Wednesday, December 17, 2014

Marc Trestman And The Future Of The Chicago Bears

The Bears have looked awful this season. It is shocking that they managed to win five games, because the team that has shown up the last two months probably didn't deserve to win a single game. Clearly, there are major issues. I don't think there is a chance that defensive coordinator Mel Tucker survives, and Aaron Kromer's tearful apology may not be enough to save his job either, which leads to the next natural question: Will the Chicago Bears keep Marc Trestman?

I understand that there is a very good chance that many will call for Trestman's head, because the Bears have taken a significant step backwards this season. There is no way to deny this, but how much of that can be blamed on Trestman? Let's take a hard look at the Bears, and yes, any look at the Bears is hard to put myself through.

The offense has looked sloppy, but the skill position players are undoubtedly there to have a potent offense. Forte, Jeffery, Marshall, and Bennett are all good to great players, so you could complain about Bennett's blocking issues and no other receiver emerging as a potent option, but that is pretty nitpicky and nothing to dwell on.

The Bears offensive line is bad; actually, that's not fair; they're simply not good. It's not like anybody stands out as terrible, but the fact that nobody stands out as great (Kyle Long being the closest thing, but he's still working through inconsistency) limits the ceiling of what you can expect out of their performance. They benefited greatly from continuity last year, so even just a single doesn't make one spot worse, it contributes in making everyone worse. The Bears succeeded as a line, because they worked as a unit and knew how to pick up stunts and blitzes. When they got beat, it was getting beaten by talent as opposed to mental lapses. Now they are getting beaten in both ways, and it is really slowing down the offense, especially in the run game.

Then there's Jay Cutler. I have always been anti-Cutler, but let's recognize him for what he is: A perfectly average quarterback. He's Even Steven. He will flash some brilliance, and flash some idiocy. It all balances out, but in the end, he's somewhere around the 16th best quarterback in the league. But his strengths do not fit Trestman's system, which is all about timing and quick decisions. Jay holds onto the ball a little long, but also has a cannon of an arm. Trestman was apprehensive about committing to Cutler when he took the job, because he knew that he had these weaknesses. Still, it is really tough to go from a solid quarterback to a question mark at quarterback, and they decided their best option was to focus on the positive and bring back Cutler for what basically amounted to a three-year deal. It's easy to call this a bad decision now, but it's also hard to blame them for making it as there was no right answer.

And sadly, the offense is the positive side of things for the Bears. The defense is atrocious. The first year it was clear that the Bears didn't have enough talent. This year, they brought in more talent, but it has not been enough to make up for the regression. Let's go through the defense quickly, because it's really depressing to think about.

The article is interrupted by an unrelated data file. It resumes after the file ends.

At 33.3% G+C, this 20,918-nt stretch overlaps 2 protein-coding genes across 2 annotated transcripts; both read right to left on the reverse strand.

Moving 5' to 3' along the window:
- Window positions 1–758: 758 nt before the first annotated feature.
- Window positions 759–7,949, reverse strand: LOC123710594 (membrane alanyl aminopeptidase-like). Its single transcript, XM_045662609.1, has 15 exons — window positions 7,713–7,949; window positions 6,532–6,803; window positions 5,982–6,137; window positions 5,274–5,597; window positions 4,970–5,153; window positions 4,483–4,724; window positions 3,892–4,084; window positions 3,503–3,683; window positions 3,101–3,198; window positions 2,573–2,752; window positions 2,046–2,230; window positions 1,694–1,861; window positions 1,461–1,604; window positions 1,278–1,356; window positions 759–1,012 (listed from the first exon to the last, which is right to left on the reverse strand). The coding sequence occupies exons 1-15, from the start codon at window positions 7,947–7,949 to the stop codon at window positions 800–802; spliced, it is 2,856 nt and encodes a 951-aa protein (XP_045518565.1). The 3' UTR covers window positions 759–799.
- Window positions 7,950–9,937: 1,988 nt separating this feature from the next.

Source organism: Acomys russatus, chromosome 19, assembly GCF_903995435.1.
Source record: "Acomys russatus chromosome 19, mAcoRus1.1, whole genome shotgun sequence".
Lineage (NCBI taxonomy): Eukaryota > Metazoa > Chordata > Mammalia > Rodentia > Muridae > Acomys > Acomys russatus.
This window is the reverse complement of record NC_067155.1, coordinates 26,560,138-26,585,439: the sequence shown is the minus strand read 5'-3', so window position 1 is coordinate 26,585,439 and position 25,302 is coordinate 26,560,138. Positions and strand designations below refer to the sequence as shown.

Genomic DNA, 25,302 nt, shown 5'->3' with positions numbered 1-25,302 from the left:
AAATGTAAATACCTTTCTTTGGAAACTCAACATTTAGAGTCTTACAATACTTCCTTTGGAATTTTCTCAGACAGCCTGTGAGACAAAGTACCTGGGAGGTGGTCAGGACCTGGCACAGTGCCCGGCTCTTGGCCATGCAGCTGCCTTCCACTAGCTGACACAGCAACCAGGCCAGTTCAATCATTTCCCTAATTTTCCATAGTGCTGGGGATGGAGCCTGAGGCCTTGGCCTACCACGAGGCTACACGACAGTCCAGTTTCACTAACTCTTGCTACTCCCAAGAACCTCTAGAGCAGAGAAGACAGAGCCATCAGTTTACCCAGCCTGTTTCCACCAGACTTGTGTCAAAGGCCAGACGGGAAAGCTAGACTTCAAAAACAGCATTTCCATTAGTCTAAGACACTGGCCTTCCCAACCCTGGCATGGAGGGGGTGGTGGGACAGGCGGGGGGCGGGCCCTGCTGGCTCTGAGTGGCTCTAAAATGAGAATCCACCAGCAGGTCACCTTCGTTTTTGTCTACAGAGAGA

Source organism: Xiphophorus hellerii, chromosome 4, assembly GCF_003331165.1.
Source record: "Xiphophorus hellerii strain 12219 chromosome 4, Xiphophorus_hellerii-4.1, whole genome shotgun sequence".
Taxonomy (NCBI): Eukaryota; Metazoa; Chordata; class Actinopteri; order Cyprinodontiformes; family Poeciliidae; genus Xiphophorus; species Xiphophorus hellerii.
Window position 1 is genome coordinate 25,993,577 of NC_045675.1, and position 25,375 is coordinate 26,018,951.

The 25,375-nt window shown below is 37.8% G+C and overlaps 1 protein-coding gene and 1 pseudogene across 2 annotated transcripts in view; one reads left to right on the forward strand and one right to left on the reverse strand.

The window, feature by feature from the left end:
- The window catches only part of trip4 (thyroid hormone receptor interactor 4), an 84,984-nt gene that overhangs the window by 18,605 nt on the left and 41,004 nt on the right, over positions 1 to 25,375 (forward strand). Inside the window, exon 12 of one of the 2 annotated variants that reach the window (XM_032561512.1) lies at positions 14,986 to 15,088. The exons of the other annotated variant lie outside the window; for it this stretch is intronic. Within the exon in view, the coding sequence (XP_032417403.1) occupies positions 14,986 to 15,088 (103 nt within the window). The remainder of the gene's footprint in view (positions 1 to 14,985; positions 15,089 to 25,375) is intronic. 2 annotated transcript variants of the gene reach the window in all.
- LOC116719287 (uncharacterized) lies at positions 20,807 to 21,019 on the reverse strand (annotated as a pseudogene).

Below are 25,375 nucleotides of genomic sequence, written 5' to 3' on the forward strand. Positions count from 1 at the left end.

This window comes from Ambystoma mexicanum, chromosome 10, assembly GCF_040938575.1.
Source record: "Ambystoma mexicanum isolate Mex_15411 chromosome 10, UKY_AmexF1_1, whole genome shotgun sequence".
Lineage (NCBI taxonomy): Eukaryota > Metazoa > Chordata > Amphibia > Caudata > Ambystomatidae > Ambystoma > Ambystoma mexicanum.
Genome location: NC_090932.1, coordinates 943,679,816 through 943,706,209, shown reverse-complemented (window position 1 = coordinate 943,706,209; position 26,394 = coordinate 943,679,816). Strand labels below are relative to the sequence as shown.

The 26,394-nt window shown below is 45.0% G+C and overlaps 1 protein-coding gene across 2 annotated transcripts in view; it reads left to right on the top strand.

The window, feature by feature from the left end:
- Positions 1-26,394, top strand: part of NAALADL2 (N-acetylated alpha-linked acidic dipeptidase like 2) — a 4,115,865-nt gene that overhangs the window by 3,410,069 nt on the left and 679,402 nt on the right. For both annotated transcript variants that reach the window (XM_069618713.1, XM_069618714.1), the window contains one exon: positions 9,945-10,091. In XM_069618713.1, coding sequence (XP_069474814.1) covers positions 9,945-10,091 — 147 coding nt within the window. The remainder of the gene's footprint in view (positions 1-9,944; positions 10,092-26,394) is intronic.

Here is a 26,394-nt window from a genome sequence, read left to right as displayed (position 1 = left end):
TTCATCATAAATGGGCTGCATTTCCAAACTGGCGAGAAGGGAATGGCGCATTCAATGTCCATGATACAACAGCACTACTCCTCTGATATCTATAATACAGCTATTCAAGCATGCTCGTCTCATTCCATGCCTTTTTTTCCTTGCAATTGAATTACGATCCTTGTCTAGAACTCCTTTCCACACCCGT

The defensive line is...fine. They have some intriguing guys in the middle with Ego Ferguson, Will Sutton, Stephen Paea, and Jeremiah Ratliff. The outside guys are solid with Willie Young flashing in games and Jared Allen being playable. They are not the issue.

The linebackers are the worst in football. They are not only the worst linebacking corps, they are probably the worst unit in football at any position. Lance Briggs doesn't have it, we can comfortably call Shea McClellin a bust, and I was unfortunately correct about Jonathan Bostic.

In the secondary, Kyle Fuller has flashed, but rookie cornerbacks always look like garbage, so there is no need to worry yet, but I also don't feel nearly as good about him as I do about the guy taken one pick earlier, Aaron Donald. Tim Jennings is okay for now, but a little known fact about Jennings is that he is a human, so every year, he gets a year. The safeties put their pads on correctly every week. If the linebackers weren't so bad, this unit would be in the running for one of the worst units in football.

So this brings us back to Marc Trestman. Clearly, the Bears have taken a step back this year, but I still think that he should stick around. Continuity is key for most successful franchises, and giving Trestman two years isn't really fair to him or the franchise as a whole. Three years is a minimum that I personally set for any coach, and I would usually lean towards four. In all honesty, I don't see any realistic way that the Bears can be a Super Bowl contender next year. There are just too many holes on the roster. Because of that, there is no real benefit in bringing in a new coach without giving Trestman another chance.

The Chicago Bears may have a good coach in Marc Trestman, but it's going to take at least another year to find out. 

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